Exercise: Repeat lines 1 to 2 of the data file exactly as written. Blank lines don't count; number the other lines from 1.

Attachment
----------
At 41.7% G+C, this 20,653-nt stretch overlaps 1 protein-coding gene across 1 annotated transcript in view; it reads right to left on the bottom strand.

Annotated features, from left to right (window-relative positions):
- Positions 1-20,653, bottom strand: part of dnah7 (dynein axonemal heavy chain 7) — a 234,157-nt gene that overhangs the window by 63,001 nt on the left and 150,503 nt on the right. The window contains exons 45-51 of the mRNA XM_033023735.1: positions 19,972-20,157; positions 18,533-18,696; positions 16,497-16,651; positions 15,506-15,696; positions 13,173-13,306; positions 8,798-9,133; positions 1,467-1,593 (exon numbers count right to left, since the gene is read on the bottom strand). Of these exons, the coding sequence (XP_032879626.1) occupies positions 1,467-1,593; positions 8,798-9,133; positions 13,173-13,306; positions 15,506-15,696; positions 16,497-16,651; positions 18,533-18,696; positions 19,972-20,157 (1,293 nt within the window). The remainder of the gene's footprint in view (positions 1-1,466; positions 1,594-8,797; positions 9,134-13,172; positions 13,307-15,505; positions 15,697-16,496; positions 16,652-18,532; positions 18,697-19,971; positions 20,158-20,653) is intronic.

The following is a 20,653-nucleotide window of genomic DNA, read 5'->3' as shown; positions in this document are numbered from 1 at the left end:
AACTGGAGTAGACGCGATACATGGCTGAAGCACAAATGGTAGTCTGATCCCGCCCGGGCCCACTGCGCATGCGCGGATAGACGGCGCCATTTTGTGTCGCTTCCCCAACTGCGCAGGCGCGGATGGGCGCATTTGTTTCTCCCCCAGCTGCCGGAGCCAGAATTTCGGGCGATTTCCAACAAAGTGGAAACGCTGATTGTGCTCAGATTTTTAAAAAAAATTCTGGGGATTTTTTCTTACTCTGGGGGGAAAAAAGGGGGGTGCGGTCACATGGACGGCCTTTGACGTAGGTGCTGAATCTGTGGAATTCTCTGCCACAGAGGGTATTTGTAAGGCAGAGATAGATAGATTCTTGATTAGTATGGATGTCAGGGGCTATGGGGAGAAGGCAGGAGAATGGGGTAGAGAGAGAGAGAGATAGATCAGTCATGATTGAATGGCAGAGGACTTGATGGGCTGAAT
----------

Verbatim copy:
At 41.7% G+C, this 20,653-nt stretch overlaps 1 protein-coding gene across 1 annotated transcript in view; it reads right to left on the bottom strand.

Annotated features, from left to right (window-relative positions):